The last time I saw my Grandpa Art alive in Michigan three years ago his eyes were electric blue and glowing like planets.
When he slept, his mouth hung open and the light went away but when he opened his eyes they glowed with the brightness not of life, but of the whole universe.
Near the end, my Grandpa had run a finger over my painted-black fingernails and reached up, staring, to grab the end of a lock of my hair and looked at my mother and said, “You used to have long hair like this.”
We had to lean close to understand him.
I knew his world was mostly a dream at this point, one long awake dream, one perceived reality that blended not fact and fiction but the tangible and the subconscious. He was there between those two worlds, me a present reminder to which he tied his past, viewing all of time in front of him at once.
He already was where he was going—he had straddled the two worlds for some time now.
Grandpa Art was my mother’s father and the first husband of her mother, my Nana Thelma. They met when my Nana was 14 and he was 15, when he approached her randomly at the park and asked her to hold his watch while he played softball with the boys. A family, an affair, a new family, and 65 years later, he asked his 26-year-old son Robert if he’d wear his watch for a while because he hadn’t been moving around enough to keep it working.
The more he became confined to his bed, the more he was convinced he was still responsible for chores like walking the dogs. Eventually, he asked Robert for his watch back. He wore it until he died.
Whoever my Grandpa had been before, he left it behind twice; once when he moved to Michigan when my mom was a teenager. He married my Grandma Charm and had a son, my uncle Robert, just three years before I was born.
The second time he left his life behind was when his brain tumor, the one he battled for six years, stripped him of that thing we call a personality, all those defense mechanisms and conscious decisions masquerading as our real selves but only standing in the way of just that.
What was left was his soul.
My mother recognized this and she loved and forgave him fully. She had thought her whole life that maybe he didn’t love her and now, when he looked at her, it wasn’t that she could convince herself otherwise, but that she could accept the past as it was and allow herself, in her own words, to be “bathed in pure love.”
Now, when he touched my hair, she left the room so he wouldn’t see her cry, especially since we didn’t know if he knew he was dying. He never seemed to, with the exception of a few surprising sleep-talking episodes Grandma Charm recounted for us in which, speaking at full volume, something we didn’t think he had the strength left to do, he prayed Hebrew prayers we didn’t know were in him and addressed and thanked the people in his life.
I have the strength, apparently, to sit with a dying man—and to clarify, strength doesn’t mean not crying—I can sit for it though, I can stay with it and allow myself to be in it, but have never been able to watch my mother cry.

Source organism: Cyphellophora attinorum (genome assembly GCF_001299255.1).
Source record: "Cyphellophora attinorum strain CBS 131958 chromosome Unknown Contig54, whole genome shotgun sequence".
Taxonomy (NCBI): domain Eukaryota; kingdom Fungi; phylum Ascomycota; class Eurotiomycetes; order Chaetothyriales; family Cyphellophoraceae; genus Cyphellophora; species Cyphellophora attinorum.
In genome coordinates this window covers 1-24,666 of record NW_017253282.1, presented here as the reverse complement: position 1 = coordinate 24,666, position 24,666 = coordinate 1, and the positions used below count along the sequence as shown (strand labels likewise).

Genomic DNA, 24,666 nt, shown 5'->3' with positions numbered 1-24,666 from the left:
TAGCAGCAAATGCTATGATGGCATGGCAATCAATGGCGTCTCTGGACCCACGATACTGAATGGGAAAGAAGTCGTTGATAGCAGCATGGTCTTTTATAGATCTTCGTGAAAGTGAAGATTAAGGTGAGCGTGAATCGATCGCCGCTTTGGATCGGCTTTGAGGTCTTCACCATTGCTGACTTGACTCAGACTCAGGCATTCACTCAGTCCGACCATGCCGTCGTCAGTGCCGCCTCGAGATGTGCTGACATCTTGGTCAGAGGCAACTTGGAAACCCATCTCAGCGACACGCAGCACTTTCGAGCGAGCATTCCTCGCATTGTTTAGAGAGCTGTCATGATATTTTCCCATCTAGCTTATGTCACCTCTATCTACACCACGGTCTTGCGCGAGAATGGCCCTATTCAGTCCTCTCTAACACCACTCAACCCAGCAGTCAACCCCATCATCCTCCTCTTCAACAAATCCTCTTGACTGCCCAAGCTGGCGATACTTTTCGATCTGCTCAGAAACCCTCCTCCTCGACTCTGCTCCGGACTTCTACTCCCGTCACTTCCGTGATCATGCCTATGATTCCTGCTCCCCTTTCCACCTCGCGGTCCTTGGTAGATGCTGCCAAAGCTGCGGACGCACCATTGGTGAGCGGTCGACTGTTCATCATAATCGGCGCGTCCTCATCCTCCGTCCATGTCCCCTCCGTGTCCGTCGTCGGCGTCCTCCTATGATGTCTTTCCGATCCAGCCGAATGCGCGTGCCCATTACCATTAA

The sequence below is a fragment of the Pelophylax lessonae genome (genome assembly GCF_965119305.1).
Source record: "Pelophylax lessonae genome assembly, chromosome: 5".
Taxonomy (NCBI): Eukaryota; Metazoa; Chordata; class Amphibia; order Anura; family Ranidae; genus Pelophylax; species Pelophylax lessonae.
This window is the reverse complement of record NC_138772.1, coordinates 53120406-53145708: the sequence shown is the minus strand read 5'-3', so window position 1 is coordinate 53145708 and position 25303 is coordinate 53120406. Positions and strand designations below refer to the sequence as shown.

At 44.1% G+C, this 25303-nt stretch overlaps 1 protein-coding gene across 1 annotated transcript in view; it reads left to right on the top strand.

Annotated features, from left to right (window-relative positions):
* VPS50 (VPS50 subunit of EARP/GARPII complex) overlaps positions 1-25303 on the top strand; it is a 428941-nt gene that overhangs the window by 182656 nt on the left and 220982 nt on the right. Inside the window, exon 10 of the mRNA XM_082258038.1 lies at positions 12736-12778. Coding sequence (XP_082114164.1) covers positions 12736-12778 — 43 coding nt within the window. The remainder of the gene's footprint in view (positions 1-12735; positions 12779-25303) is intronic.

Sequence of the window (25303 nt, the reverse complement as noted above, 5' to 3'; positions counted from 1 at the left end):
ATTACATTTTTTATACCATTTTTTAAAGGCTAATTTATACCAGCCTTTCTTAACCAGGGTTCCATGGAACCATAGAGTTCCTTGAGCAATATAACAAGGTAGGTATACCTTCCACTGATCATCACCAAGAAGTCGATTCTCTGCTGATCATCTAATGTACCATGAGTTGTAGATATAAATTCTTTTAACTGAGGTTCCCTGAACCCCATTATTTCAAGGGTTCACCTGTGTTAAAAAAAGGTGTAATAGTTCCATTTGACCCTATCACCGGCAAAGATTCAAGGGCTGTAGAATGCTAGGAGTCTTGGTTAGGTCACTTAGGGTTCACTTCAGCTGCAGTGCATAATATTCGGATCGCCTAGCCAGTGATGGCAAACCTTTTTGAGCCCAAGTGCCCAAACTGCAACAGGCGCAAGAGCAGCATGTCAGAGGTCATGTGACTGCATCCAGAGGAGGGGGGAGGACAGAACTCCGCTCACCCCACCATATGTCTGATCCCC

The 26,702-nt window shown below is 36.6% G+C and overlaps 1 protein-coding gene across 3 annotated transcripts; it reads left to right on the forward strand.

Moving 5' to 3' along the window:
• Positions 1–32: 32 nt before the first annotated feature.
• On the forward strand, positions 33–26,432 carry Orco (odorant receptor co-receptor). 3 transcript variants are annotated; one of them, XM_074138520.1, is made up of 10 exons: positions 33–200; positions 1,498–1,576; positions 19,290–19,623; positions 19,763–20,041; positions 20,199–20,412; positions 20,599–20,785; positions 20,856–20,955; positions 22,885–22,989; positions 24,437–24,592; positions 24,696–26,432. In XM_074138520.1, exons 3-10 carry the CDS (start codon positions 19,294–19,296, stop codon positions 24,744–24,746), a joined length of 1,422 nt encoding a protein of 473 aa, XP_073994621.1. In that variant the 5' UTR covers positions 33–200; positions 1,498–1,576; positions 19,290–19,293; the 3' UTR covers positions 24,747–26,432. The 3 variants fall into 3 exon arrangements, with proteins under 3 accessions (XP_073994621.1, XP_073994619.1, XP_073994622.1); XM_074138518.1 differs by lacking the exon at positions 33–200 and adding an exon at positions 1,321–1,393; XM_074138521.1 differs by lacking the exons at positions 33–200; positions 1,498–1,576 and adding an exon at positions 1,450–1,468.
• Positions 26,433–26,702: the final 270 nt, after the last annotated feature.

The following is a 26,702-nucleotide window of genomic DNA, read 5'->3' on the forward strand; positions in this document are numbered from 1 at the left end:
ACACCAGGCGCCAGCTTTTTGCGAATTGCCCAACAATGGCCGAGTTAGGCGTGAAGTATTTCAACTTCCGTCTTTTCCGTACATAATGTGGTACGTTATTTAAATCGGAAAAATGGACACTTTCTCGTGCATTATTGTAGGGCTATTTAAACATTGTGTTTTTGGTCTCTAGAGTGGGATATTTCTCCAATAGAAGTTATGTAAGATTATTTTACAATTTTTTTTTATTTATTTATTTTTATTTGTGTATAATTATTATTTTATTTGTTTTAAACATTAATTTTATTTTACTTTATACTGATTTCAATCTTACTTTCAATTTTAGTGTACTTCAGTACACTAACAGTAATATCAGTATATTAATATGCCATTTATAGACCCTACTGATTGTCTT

When my mother displays sadness I feel 100% responsible for her happiness and become resentful of my impossible role. I don’t want to love her anymore when that happens and my capacity to comfort her feels as though it’s behind a locked door—existent, but inaccessible.
I didn’t want to acknowledge my mother but there she was, in pain and I realized that if nothing else is true, I love my mother. I went to her in the bathroom to offer my arms and ask nothing back.
Despite 24 years of best friendship, affection, and dramatic, rocky, strong love between us her body would not accept my hug and I knew at once how rare it was that I actually offered her my support and that if this moment had never happened, I would never be able to imagine anything could ever be weird between my mother and me.
When my Grandpa died three days later and I came home from work, my mother had become a little girl again.
She stared at her hands, which were shaped just like his, blankly, turning them over to see the palm and the back, again and again.
In the morning, we made our way back to Michigan where our whole family was gathering for the funeral.
Robert wore the big gold Chai necklace, the one Grandpa never took off, under his shirt; Grandma Charm kept Grandpa’s wedding ring and the watch, which had read the wrong time for a while now, in her bedroom.
She hadn’t slept up there since she’d set up a cot next to Grandpa’s sick bed over a year ago.
Now, helping her transition back to the bedroom, I slept next to her, with my thoughts asking my Grandpa permission to sleep in his spot for the sake of supporting my Grandma, the love of his life.
We lay together and she told me how the best time of her life was when she’d gone to Europe for two months with two friends and no plan just after her first husband left her.
She told me a story I’d never heard about her last memory of that first husband—she was 22, and he helped her into the bath after she burned her hands making eggs.
She told me that after that, her cardinal rule was never to date just one man at a time—when you find one who’s really special, then you can drop the others.
It was a policy she stuck to until she found my Grandpa and altered the course of all of our lives.
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